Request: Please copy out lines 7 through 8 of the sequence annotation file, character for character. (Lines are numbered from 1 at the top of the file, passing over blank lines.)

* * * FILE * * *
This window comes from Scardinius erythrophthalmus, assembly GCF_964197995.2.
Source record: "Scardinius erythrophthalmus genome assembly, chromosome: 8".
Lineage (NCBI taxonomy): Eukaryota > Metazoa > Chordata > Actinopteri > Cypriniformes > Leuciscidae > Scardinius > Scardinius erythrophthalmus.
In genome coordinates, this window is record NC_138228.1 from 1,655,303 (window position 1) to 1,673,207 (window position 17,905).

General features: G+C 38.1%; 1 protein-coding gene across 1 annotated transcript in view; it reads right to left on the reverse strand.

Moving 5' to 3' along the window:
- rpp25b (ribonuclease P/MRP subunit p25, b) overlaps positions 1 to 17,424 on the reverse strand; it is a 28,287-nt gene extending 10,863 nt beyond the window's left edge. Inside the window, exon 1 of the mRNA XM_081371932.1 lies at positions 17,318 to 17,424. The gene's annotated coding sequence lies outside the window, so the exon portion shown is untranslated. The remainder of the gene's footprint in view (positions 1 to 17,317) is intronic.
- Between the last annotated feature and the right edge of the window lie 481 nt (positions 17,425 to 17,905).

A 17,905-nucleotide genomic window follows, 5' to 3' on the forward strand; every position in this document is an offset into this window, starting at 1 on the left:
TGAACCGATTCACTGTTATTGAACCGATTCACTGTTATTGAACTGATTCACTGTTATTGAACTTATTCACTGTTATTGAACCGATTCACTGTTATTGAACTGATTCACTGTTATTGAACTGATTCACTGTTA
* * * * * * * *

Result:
- rpp25b (ribonuclease P/MRP subunit p25, b) overlaps positions 1 to 17,424 on the reverse strand; it is a 28,287-nt gene extending 10,863 nt beyond the window's left edge. Inside the window, exon 1 of the mRNA XM_081371932.1 lies at positions 17,318 to 17,424. The gene's annotated coding sequence lies outside the window, so the exon portion shown is untranslated. The remainder of the gene's footprint in view (positions 1 to 17,317) is intronic.
- Between the last annotated feature and the right edge of the window lie 481 nt (positions 17,425 to 17,905).